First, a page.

HELEN LANG: Bread crumbs don’t cut it for seeing the birds

If you want the pleasure of seeing songbirds over the winter you’ve got to feed them

Back from another visit with my brother in Cedar — just south of Nanaimo. He has three Fillipino people working for him and they are about the nicest people I’ve had the good fortune to meet.

Now their families, still in the Philippines, are in deep trouble. I’ve called Cedar to see if their relatives are OK and, thankfully, they are all alive. I’m a very long way from being rich but I’m sending each of Herb’s people money to help just a bit and let them know the people of Canada care about them. World Vision is a good place to send money if you want to help. That organization is already there and helping and I know from experience these people are honest and reliable.

Now back to gardening.

One thing I noticed while in Cedar is where there have always been birds on Herb’s large patio, this time there were none. I know why. He is not feeding them and I had a look in the shed where the feed is usually stored and the big container was empty. This drives me crazy!

If you want the pleasure of seeing Towhees, Oregon robins, chickadees, bush tits, sparrows and anyone else that’s hungry at your table, you’ve got to feed them. And bread crumbs don’t really cut it. If you enjoy seeing these dear little creatures, you’ll have to provide lunch.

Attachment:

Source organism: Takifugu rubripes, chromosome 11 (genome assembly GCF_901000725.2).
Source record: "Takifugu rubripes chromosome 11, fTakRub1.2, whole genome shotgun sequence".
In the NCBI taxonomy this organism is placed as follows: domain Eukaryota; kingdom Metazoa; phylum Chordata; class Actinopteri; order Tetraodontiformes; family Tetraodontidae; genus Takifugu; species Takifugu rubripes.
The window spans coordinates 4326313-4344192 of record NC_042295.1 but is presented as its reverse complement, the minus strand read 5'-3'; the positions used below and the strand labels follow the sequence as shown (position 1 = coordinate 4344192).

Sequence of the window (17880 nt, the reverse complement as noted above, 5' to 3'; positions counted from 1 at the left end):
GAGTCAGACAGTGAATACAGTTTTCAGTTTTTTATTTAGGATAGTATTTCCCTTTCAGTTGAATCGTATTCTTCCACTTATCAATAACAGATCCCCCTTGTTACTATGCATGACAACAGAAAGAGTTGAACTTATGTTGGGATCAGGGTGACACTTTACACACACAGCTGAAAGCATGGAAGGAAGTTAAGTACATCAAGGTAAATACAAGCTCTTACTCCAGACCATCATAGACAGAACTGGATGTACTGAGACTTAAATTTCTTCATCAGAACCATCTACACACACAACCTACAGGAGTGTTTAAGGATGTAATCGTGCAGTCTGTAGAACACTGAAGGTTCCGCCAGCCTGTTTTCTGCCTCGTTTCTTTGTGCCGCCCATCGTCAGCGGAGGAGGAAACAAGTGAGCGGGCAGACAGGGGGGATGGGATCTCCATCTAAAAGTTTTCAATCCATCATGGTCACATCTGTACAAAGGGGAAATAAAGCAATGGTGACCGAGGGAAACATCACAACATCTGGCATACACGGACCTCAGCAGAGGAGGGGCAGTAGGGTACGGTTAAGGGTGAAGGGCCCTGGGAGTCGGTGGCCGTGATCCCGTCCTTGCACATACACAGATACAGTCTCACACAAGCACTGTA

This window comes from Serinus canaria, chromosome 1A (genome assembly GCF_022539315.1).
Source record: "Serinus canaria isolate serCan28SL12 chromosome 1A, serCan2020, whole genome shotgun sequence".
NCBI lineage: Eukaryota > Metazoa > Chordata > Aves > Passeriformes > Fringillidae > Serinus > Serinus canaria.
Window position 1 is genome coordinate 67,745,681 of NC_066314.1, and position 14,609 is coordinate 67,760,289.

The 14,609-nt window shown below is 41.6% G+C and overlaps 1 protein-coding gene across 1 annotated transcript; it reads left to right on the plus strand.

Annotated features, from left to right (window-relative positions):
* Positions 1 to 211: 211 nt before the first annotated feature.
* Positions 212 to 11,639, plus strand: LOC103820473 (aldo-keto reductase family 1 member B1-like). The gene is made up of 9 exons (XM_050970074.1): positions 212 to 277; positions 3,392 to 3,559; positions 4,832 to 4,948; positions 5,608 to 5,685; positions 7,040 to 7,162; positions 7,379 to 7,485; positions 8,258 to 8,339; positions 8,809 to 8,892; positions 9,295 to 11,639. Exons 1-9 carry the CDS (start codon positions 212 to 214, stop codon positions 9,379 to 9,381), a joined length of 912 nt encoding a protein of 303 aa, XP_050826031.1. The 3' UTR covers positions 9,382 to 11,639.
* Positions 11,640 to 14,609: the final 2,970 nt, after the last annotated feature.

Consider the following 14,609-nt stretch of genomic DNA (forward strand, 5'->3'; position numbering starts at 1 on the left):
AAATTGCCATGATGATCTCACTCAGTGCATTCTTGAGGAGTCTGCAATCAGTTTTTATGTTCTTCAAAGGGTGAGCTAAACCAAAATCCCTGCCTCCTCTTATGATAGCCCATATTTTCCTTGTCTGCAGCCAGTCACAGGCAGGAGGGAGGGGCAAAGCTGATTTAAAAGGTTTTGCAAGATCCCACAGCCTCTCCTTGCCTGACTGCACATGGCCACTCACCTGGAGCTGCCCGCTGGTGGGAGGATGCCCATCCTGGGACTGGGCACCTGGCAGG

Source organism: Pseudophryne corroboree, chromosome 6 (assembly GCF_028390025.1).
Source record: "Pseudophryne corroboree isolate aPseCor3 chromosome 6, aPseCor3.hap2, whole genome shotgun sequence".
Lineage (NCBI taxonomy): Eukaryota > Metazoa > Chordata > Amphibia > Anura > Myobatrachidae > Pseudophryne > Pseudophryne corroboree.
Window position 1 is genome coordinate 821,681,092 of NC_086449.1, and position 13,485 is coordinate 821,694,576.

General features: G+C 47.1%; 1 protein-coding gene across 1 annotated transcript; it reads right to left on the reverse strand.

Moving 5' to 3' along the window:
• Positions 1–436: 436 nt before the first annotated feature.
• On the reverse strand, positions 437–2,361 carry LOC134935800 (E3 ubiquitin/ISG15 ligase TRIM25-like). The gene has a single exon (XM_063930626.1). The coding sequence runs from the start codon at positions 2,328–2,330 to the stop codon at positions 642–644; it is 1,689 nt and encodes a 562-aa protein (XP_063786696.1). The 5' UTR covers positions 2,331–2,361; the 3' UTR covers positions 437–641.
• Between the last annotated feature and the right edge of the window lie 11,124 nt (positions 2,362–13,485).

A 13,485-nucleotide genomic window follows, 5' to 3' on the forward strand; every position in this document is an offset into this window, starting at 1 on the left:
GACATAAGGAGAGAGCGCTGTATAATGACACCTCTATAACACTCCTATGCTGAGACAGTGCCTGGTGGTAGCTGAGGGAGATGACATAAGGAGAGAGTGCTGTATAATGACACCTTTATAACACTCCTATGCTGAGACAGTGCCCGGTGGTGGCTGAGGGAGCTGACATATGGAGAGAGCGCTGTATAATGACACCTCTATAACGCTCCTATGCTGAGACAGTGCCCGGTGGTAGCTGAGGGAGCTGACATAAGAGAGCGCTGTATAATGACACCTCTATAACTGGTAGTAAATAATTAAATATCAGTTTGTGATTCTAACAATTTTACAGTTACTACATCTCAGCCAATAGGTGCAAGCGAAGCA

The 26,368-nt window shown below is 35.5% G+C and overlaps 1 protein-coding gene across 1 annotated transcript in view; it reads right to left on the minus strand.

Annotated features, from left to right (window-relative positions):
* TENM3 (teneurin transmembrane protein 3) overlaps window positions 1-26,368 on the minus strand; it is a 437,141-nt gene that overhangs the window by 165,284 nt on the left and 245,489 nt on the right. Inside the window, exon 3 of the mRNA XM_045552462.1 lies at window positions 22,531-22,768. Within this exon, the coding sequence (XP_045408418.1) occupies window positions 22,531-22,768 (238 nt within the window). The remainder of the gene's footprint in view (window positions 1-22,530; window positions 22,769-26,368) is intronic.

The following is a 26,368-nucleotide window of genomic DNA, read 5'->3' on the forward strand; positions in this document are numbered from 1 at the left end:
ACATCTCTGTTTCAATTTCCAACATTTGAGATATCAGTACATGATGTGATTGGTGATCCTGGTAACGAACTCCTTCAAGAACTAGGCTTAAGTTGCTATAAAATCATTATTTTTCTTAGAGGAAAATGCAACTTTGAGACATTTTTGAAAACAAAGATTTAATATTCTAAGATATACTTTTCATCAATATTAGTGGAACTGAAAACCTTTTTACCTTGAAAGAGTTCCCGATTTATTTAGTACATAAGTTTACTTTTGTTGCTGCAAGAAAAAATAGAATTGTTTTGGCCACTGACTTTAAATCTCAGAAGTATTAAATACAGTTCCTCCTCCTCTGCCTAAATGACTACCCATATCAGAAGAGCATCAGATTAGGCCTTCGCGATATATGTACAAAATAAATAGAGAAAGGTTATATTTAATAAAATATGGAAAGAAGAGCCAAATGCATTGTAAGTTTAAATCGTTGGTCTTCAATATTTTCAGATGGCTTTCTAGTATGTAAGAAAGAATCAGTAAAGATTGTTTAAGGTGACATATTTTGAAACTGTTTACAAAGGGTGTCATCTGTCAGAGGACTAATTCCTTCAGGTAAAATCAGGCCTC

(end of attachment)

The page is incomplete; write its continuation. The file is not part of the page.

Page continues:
The bush tits who arrive in small flocks, are fat eaters. My husband, Jim, used to hang up a string of marrow bones on a fairly high branch (so the dog couldn’t get it) and it was delightful to see those tiny creatures, so polite, feeding peacefully in groups on those round bones. Jim hated the feel of the fat on his fingers but enjoyed the birds so much he gritted his teeth and strung those sticky bones on a foot-long, strong string and hung it up on a branch outside a window where we could watch the birds.

The crows used to attempt to eat there too but were so heavy the string would twist and turn until they realized it was a useless endeavour. We used to nail a chunk of suet to the tree trunk for them (the starlings usually got most of that!).

I’m pretty sure I told you that I took the bulbs I bought for the pots on the balcony, up to Herb. Now I hope I’m not too late to find replacements. I particularly want some anemones. Yellow tulips can be replaced with other colours if necessary but I really do want some anemones. I had red ones on the balcony of our home in Prince George and they were so beautiful and so welcome every spring it took my breath away.

I can see them now, like bright beacons in a cold and lonesome climate.

Don’t get me wrong … I loved Prince George!

 

Helen Lang has been the Peninsula News Review’s garden columnist for more than 30 years.

 

 

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